Child pornography is defined as………This material, unlike adult pornography, is illegal under both state and federal laws. Child pornography is considered obscene material that has no constitutional protection under the First Amendment. With the proliferation of computers, mobile devices, and the internet, child pornography investigations and resulting criminal prosecutions have increased exponentially.
Child pornography investigations are most often initiated in two ways. One way is through a cyber tip. This occurs where online or internet companies offering cloud-based storage services, peer-to-peer networking, or social media routinely scan files stored on their systems to protect against the storage and transfer of child pornography. If a company detects the presence of child pornographic materials on its network, it alerts law enforcement. The cyber tip may include the date, time, account information, account holder, and internet protocol (IP) address related to the suspicious file(s) believed to be child pornography or account that stored, received, or transmitted it. The tip will enable law enforcement to initiate a criminal investigation into the possession, receipt, transfer, or production of child pornography.
A second way child pornography investigations initiate is where law enforcement uses software to detect the download, upload, or transfer of known child pornography files. Every electronic file has a unique digital fingerprint. This includes electronic files consisting of images and videos. Because child pornography is not widely produced, law enforcement has sought to identify and catalog all known digital child pornography files, as well as to identify the victim(s) depicted in the materials.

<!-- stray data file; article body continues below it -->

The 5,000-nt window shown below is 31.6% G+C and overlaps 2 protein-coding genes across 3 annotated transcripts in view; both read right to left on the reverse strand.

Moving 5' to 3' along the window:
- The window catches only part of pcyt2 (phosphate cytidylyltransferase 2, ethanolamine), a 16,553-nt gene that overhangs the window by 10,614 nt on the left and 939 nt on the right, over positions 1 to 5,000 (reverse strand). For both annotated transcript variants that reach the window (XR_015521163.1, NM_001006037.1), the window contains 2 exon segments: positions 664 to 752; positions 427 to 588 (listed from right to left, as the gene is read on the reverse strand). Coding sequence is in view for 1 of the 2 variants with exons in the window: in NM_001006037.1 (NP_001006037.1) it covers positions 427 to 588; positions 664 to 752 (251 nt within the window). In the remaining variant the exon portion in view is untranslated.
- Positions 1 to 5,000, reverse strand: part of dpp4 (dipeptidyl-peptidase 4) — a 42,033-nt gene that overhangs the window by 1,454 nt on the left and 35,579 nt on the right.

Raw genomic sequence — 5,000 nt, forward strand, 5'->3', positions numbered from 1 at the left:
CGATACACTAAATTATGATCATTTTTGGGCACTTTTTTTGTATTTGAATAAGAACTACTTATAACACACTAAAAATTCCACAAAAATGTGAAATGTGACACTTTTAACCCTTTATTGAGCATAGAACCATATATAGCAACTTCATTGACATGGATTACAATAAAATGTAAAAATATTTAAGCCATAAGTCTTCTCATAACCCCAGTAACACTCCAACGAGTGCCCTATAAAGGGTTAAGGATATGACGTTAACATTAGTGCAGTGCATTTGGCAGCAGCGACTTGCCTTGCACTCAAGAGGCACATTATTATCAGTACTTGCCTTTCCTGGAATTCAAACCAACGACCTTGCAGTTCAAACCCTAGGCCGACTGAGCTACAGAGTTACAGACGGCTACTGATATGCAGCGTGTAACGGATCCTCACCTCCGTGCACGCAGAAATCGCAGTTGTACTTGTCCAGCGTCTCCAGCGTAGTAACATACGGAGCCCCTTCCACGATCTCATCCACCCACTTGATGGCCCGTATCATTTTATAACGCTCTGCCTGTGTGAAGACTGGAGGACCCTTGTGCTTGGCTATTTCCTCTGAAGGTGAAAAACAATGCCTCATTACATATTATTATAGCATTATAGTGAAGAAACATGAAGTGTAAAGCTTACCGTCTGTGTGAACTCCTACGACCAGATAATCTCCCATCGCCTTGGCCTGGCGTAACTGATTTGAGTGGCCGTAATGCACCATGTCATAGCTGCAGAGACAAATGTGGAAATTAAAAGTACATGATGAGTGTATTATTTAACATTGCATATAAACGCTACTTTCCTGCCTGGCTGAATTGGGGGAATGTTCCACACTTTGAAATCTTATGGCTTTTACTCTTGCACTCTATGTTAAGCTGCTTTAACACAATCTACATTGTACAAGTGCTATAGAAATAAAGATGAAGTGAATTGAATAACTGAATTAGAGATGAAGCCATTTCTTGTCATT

The unique electronic fingerprints for these files are uploaded into sophisticated software that law enforcement uses to monitor the internet, like a radar system. The software seeks to capture the transfer of any known child pornographic image or video, whether by email, upload, or download.
The software can identify the child pornography file(s), as well as the IP addresses for the sender and receiver of the file(s). Once armed with this information, the government identifies through the Federal Communications Commission (FCC) the internet service provider(s) to whom the identified IP addresses are registered.
The government then issues administrative subpoenas to the internet service providers seeking the customer information (name, address, and phone number) to whom the IP address is assigned. This enables law enforcement to then seek a warrant for the property where the IP address is assigned in order to search for and seize electronic devices, which are forensically analyzed for the presence of child pornography files. If child pornography material is found, the owner or possessor of the device where the image(s) or video(s) is discovered is arrested and criminally charged with child pornography offense(s).
Child pornography crimes involve the possession, transfer, distribution, or creation of these illicit materials. These crimes exist under both state and federal laws. Child pornography investigations are often conducted by teams or task forces comprised of state, local, and federal law enforcement officers.
Once an arrest is made, the government will then determine where the offenses are prosecuted, whether in state or federal court. Any child pornography crime is considered a felony. These crimes are also considered sex offenses, which upon conviction, result in collateral sex offender registration, monitoring, and counseling requirements. Being charged with a child pornography offense can be a frightening and life-changing event.